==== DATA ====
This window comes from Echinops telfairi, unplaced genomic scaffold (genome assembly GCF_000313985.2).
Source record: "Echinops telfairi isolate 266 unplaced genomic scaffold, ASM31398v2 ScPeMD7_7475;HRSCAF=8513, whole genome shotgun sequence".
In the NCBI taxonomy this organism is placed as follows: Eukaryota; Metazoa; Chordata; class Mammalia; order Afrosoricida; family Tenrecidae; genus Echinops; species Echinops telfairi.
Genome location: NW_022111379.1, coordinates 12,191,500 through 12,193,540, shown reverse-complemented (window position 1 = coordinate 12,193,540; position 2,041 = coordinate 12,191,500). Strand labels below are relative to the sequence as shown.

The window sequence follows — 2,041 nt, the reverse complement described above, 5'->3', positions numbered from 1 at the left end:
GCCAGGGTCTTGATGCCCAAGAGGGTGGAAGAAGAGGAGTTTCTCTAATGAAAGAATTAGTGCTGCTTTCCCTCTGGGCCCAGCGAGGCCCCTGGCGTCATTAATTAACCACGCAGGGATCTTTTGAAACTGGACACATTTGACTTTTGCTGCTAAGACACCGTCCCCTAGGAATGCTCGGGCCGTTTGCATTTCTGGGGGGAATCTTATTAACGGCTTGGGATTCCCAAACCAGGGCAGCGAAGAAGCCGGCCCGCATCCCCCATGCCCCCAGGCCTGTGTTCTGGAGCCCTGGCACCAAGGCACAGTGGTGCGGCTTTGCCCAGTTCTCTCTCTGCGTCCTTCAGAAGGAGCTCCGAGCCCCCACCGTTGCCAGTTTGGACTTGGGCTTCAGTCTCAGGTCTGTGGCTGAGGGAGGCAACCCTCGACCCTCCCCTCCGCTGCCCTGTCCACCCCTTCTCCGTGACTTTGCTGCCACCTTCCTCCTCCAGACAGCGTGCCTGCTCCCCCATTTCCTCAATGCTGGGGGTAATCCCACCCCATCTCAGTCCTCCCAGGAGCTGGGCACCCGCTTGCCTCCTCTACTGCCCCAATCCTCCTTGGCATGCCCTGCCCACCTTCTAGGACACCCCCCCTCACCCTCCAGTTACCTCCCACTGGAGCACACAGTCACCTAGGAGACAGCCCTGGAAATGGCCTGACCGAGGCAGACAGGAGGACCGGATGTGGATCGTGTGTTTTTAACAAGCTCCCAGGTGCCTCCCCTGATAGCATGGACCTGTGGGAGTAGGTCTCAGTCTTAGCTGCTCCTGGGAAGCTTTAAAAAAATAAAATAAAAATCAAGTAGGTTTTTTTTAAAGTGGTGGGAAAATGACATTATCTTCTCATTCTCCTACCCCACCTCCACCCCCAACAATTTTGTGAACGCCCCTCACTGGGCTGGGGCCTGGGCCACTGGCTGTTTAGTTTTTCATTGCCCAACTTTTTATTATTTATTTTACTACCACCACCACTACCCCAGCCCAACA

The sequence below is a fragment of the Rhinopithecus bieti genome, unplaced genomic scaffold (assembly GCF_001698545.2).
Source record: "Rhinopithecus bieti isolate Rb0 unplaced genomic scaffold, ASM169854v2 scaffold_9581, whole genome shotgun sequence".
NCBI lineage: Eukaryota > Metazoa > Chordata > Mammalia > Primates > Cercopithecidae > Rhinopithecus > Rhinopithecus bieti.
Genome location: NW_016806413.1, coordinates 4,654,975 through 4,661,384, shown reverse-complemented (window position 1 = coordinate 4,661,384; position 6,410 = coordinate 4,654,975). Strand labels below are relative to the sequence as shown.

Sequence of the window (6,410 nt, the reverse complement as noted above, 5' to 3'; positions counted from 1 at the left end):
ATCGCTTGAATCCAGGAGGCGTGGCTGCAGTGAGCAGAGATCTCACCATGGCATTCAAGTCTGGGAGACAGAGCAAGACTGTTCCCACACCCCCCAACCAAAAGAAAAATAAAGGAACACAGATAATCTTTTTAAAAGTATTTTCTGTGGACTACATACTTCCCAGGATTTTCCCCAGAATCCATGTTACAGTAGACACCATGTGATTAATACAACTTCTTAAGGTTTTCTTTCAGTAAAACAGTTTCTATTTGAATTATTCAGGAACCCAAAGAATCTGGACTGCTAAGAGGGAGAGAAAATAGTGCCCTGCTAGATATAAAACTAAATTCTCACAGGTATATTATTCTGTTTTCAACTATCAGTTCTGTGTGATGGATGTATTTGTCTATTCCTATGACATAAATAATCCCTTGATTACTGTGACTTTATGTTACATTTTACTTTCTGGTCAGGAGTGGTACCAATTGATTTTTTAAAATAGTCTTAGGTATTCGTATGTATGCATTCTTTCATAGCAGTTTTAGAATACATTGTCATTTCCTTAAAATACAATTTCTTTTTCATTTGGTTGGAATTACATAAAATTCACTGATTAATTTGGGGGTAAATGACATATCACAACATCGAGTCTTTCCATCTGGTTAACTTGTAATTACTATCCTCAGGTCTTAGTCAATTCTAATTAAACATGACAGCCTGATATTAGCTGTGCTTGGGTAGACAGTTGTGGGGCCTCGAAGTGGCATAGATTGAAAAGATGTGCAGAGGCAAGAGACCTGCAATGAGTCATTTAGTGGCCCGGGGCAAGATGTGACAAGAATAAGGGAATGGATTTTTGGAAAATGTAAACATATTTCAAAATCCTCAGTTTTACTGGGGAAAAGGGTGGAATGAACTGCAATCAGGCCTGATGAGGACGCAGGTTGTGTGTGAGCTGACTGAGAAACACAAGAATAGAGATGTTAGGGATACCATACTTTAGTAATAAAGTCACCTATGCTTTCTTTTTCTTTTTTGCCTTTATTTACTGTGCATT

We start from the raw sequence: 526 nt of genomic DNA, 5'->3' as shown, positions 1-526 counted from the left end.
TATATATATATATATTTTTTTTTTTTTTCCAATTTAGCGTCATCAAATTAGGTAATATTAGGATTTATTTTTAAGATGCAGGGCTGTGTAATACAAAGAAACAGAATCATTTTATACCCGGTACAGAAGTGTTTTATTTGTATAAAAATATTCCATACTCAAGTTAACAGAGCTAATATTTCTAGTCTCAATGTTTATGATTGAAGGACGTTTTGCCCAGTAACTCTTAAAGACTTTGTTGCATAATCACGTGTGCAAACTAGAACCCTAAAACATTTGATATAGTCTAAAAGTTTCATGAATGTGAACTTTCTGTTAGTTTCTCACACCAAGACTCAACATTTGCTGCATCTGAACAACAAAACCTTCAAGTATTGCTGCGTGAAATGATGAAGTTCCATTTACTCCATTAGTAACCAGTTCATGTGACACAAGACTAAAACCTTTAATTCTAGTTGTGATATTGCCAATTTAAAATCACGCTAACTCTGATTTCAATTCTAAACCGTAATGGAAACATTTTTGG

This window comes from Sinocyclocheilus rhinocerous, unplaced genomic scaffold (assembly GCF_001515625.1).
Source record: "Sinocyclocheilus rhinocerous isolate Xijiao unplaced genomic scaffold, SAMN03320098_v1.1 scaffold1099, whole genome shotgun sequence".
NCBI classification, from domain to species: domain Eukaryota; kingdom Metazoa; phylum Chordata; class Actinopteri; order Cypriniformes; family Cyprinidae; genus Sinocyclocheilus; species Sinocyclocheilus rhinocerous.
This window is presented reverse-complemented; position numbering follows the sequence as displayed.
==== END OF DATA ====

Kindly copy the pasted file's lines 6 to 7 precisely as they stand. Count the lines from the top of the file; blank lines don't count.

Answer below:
GCCAGGGTCTTGATGCCCAAGAGGGTGGAAGAAGAGGAGTTTCTCTAATGAAAGAATTAGTGCTGCTTTCCCTCTGGGCCCAGCGAGGCCCCTGGCGTCATTAATTAACCACGCAGGGATCTTTTGAAACTGGACACATTTGACTTTTGCTGCTAAGACACCGTCCCCTAGGAATGCTCGGGCCGTTTGCATTTCTGGGGGGAATCTTATTAACGGCTTGGGATTCCCAAACCAGGGCAGCGAAGAAGCCGGCCCGCATCCCCCATGCCCCCAGGCCTGTGTTCTGGAGCCCTGGCACCAAGGCACAGTGGTGCGGCTTTGCCCAGTTCTCTCTCTGCGTCCTTCAGAAGGAGCTCCGAGCCCCCACCGTTGCCAGTTTGGACTTGGGCTTCAGTCTCAGGTCTGTGGCTGAGGGAGGCAACCCTCGACCCTCCCCTCCGCTGCCCTGTCCACCCCTTCTCCGTGACTTTGCTGCCACCTTCCTCCTCCAGACAGCGTGCCTGCTCCCCCATTTCCTCAATGCTGGGGGTAATCCCACCCCATCTCAGTCCTCCCAGGAGCTGGGCACCCGCTTGCCTCCTCTACTGCCCCAATCCTCCTTGGCATGCCCTGCCCACCTTCTAGGACACCCCCCCTCACCCTCCAGTTACCTCCCACTGGAGCACACAGTCACCTAGGAGACAGCCCTGGAAATGGCCTGACCGAGGCAGACAGGAGGACCGGATGTGGATCGTGTGTTTTTAACAAGCTCCCAGGTGCCTCCCCTGATAGCATGGACCTGTGGGAGTAGGTCTCAGTCTTAGCTGCTCCTGGGAAGCTTTAAAAAAATAAAATAAAAATCAAGTAGGTTTTTTTTAAAGTGGTGGGAAAATGACATTATCTTCTCATTCTCCTACCCCACCTCCACCCCCAACAATTTTGTGAACGCCCCTCACTGGGCTGGGGCCTGGGCCACTGGCTGTTTAGTTTTTCATTGCCCAACTTTTTATTATTTATTTTACTACCACCACCACTACCCCAGCCCAACA

The sequence below is a fragment of the Rhinopithecus bieti genome, unplaced genomic scaffold (assembly GCF_001698545.2).